Quoc-Dien Trinh, MD, discusses current strategies on the treatment of patients with high-risk prostate cancer during the COVID-19 crisis.
Quoc-Dien Trinh, MD, an associate professor of surgery at Harvard Medical School; co-director of the Dana-Farber/Brigham and Women's Prostate Cancer Center; and director the of Ambulatory Clinical Operations in the Division of Urological Surgery at Brigham and Women’s Hospital, discusses current strategies on postponing treatment for patients with high-risk prostate cancer during the COVID-19 crisis.
A lot of literature and some internal or external guidance have been published regarding the postponement of surgery in prostate cancer, says Trinh. However, no clear guidelines inform on how to manage 1 patient versus another. The National Comprehensive Cancer Network guidelines said that patients with low- or intermediate-risk prostate cancers can have their surgeries postponed; however, high-risk patients should receive treatment sooner. Regardless, the recommendations should not be considered clear guidance supported by level 1 evidence, Trinh cautions.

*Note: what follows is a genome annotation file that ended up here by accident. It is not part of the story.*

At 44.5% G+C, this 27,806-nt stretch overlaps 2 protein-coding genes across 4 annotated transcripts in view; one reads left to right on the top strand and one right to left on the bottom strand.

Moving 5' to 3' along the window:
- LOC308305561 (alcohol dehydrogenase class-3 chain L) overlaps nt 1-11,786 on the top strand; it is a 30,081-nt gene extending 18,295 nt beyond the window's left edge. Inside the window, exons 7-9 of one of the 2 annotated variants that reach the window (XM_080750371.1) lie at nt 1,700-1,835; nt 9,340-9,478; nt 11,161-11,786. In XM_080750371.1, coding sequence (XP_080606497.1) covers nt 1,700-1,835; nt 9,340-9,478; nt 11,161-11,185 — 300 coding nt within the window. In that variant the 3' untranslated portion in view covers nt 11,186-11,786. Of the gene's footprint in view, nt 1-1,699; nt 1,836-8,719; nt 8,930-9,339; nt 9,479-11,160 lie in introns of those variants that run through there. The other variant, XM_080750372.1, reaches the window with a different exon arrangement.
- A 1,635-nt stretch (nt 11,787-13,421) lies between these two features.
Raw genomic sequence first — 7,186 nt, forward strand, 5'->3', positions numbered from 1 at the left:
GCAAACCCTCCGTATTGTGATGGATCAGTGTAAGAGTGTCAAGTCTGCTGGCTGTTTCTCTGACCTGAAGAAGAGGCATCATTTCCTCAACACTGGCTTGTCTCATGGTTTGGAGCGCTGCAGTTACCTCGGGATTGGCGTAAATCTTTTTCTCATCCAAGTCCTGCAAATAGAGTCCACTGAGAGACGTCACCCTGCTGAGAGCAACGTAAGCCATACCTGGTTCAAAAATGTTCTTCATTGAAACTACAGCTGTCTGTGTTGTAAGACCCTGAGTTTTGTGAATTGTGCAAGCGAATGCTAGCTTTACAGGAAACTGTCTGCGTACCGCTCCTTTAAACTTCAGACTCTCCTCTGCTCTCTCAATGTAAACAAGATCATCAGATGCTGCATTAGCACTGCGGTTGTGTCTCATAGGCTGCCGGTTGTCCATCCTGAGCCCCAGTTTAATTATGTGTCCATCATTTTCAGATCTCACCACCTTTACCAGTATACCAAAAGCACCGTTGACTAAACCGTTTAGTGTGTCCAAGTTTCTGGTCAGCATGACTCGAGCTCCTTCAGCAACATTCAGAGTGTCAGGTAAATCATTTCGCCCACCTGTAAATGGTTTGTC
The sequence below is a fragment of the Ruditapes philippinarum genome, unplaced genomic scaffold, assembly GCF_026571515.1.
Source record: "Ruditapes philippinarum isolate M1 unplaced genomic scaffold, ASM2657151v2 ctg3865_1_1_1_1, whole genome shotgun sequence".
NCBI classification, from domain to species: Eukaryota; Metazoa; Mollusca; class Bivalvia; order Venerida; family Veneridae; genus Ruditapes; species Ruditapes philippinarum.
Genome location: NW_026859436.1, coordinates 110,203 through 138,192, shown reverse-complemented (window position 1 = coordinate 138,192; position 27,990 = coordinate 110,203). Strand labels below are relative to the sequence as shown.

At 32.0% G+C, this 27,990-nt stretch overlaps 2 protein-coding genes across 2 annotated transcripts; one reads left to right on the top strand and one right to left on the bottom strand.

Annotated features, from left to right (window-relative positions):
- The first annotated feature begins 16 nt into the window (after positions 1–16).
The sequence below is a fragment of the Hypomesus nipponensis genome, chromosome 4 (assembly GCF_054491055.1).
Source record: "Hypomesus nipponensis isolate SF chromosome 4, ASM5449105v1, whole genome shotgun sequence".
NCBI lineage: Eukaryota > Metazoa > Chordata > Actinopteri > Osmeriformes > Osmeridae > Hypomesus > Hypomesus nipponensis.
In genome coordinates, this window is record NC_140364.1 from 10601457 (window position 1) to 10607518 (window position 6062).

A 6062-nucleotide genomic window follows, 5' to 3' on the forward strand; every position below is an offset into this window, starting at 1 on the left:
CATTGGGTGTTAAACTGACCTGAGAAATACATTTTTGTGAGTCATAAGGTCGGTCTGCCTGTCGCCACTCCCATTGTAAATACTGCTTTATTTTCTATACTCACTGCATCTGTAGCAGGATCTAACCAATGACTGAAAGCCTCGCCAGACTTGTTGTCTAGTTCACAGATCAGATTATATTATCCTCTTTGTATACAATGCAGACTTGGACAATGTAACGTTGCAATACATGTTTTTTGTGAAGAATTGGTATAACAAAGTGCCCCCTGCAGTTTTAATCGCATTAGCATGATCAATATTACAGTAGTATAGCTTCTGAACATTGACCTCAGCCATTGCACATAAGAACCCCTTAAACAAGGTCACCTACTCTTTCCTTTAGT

Internally, at the Brigham and Women’s Hospital and Dana-Farber, guidance was crafted to help manage patients with prostate cancer while achieving some consistency among providers. Most physicians could agree that the majority of low- and intermediate-risk patients with prostate cancer can be safely postponed by 4 weeks, 8 weeks, or 12 weeks; that is what was done with the majority of cases at these institutions.
The trickier question is determining what to do for high-risk patients. In some instances, treatment can be immediately administrated as it would normally, despite the risk of COVID-19. However, this should only happen after patients are carefully counseled about the benefits and risks of doing so, says Trinh.
Alternative plans include giving patients neoadjuvant androgen deprivation therapy, either as part of a clinical trial, such as PROTEUS, or off trial. This will minimize the potential for disease spread, while holding off on treatment because of the crisis has been considered, concludes Trinh.